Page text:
Spot instances and reserved instances are very neat cost optimizations at scale. But complex.
We adopted RDS/EMR hesitantly because of the "lock-in" they represent. We could definitely run without them. I don't think I have interest in the other 70 AWS services, mainly because I hate lock-in, I like open source, and I want to Keep Things Simple. (So Chris stays sane!)
AWS is definitely more complex than DigitalOcean. But I think running production web apps in the cloud is "simply complex", no matter which provider you use.
I also think the OP has a good point, which amounts to, "premature scaling is the root of all evil". Parse.ly may run on 200 EC2 nodes across multiple regions & AZs today, but our first prototype ran in a single 1U rackmounted server I built myself and snuck into a friend's server cage (2009). It's important not to waste time on "devops" when you are still figuring out what the heck your startup is even supposed to be doing. If I wasted time on that in the early days, we simply wouldn't be here.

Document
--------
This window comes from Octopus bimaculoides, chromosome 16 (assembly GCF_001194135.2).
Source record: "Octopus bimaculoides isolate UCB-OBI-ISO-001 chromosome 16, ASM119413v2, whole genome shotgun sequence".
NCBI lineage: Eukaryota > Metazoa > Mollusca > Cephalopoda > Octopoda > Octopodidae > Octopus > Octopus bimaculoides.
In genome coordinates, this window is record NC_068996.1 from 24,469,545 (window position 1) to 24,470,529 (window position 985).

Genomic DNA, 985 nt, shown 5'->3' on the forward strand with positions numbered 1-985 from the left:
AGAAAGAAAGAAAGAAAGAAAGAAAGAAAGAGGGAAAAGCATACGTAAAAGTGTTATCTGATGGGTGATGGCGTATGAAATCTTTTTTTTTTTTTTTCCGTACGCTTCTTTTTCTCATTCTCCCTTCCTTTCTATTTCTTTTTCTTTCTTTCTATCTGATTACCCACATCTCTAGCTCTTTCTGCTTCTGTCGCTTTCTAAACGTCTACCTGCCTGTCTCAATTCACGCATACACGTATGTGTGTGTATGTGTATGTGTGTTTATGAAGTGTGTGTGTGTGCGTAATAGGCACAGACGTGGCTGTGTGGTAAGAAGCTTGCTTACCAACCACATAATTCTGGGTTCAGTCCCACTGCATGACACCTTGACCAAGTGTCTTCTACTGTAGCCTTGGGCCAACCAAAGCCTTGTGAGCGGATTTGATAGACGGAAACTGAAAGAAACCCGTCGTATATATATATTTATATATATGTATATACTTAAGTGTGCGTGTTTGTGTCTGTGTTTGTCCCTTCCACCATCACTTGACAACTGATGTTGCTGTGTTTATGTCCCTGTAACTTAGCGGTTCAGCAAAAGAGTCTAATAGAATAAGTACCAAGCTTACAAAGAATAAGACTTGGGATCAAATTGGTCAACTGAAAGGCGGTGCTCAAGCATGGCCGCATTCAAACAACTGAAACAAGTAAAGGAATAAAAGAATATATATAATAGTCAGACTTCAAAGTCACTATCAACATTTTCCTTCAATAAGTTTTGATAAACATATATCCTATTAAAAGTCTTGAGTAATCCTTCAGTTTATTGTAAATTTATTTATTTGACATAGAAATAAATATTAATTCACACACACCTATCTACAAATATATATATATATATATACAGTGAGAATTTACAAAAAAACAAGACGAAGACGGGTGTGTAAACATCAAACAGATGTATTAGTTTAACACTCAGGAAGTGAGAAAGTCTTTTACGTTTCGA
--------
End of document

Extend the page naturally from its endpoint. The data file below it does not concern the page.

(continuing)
DevOps has become "developers doing operations" but thats a misapplication of the term. DevOps started as Developers and Operations working together.
If your running this many EC2 nodes, and you don't have an Operations person or team, then your running on the razors edge.
>At the time of our conversation I had crashed an AWS instance and we were having trouble fixing it. Among the points I made to Sean was that the problem was specific to AWS. If we’d been in the Rackspace cloud, I simply would have rolled back to yesterday’s image. A problem that would have taken 5 minutes to fix instead dragged on for 2 weeks.
Honestly you have already been given the sign post that this could go very badly for you. Imagine the case where "crashed instance" was expensive critical infrastructure. How many hours or days of outage before your business is irreparably harmed?